- Hypothetical reasoning – what happens if I modify this data to a query that I’ve already run – Daniel Deutch, Yuval Moskovitch, and Noam Rinetzky. 2019. Hypothetical Reasoning via Provenance Abstraction. In Proceedings of the 2019 International Conference on Management of Data (SIGMOD ’19). ACM, New York, NY, USA, 537-554. DOI: https://doi.org/10.1145/3299869.3300084
In addition to these new applications, I saw some nice new provenance capture systems:
- C2Metadata – capturing provenance from statistical scripts and creating documentation
- Pebble – capturing provenance for nested data in Spark
- Ursprung – system-level provenance capture with rule based configuration
Software & The Data Center Computer
This is less of a common theme but something that just struck me. Microsoft discussed their upgrade or overhaul of the database as a service that they offer in Azure. Likewise, Apple discussed FoundationDB – the mult-tenancy database that underlines CloudKit.
JD.com discussed their new file system to deal with containers and ML workloads across clusters with tens of thousands of servers. These are not applications that are hosted in the cloud but instead they assume the data center. These applications are fundamentally designed with the idea that they will be executed on a big chunk of an entire data center. I know my friends at super computing have been doing this for ages but I always wonder how to change one’s mindset to think about building applications that big and not only building them but upgrading & maintaining them as well.
Overall, this was a fantastic conference. Beyond the excellent technical content, from a personal point of view, it was really eye opening to marinate in the community. From the point of view of the Amsterdam tech community, it was exciting to have an Amsterdam Data Science Meetup with over 500 people.
If you weren’t there, video of much of the event is available.
- Note to conference organizers – nice badges are appreciated [1,2].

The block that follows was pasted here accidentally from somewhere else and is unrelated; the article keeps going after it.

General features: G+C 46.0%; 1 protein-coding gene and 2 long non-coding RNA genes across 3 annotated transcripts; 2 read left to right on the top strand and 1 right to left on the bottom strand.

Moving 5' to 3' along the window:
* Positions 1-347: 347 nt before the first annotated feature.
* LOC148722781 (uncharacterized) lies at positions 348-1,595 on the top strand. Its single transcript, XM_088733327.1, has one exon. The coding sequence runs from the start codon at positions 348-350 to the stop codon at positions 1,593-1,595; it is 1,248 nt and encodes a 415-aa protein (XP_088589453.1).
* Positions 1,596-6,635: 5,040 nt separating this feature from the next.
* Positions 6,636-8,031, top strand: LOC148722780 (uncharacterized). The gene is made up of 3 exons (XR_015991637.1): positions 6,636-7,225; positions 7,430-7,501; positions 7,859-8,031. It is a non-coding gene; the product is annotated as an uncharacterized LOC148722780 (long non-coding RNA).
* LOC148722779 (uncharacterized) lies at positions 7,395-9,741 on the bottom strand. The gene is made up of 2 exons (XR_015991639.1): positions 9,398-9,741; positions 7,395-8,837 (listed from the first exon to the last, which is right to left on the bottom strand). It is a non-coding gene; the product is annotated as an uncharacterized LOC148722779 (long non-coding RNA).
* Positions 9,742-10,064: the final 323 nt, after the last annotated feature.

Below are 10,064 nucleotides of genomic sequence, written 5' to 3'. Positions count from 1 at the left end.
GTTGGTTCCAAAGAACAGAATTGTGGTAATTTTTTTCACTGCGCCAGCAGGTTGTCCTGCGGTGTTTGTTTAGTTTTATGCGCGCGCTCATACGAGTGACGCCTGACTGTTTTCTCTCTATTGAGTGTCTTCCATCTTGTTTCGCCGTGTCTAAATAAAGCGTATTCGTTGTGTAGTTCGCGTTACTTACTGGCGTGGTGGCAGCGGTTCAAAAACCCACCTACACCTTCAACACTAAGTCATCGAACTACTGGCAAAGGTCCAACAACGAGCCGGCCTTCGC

- Default conference languages are interesting. SIGMOD/PODS assumption: all conversations can build from SQL. ISWC assumption: all conversations can build from RDF/SPARQL/OWL/HTTP. NLP assumption: all conversations can build up from shared task X.
- Blockchain brain dump
- DARPA Data Driven Discovery of Models
- Webish Tables
- JOSIE: Overlap Set Similarity Search for Finding Joinable Tables in Data Lakes
- Profiling the semantics of n-ary web tables
- Automatically Generating Interesting Facts from Wikipedia Tables – nice to see the call out to the Web Tables work from Bizer and the Semweb community in general.
- Scaling CSV parsing
- Compute and memory requirements for deep learning
- Let’s not just talk about fairness – we can do things about it:
- Cool to have a beer with Frank McSherry and Peter Boncz and listen to them talk about the implications of PCI express lane bandwidth and cache misses on DB performance.
- Oh and micro-services + provenance + organizational mergers = 💡
- Lots of moves on the convergence of graph query languages
- Maybe all conferences should just be 10 minutes away from my house 😉
- If you want to understand differential privacy – watch the amazing talk from the amazing Cynthia Dwork keynote.
- Juan Sequeda – ahead of the curve: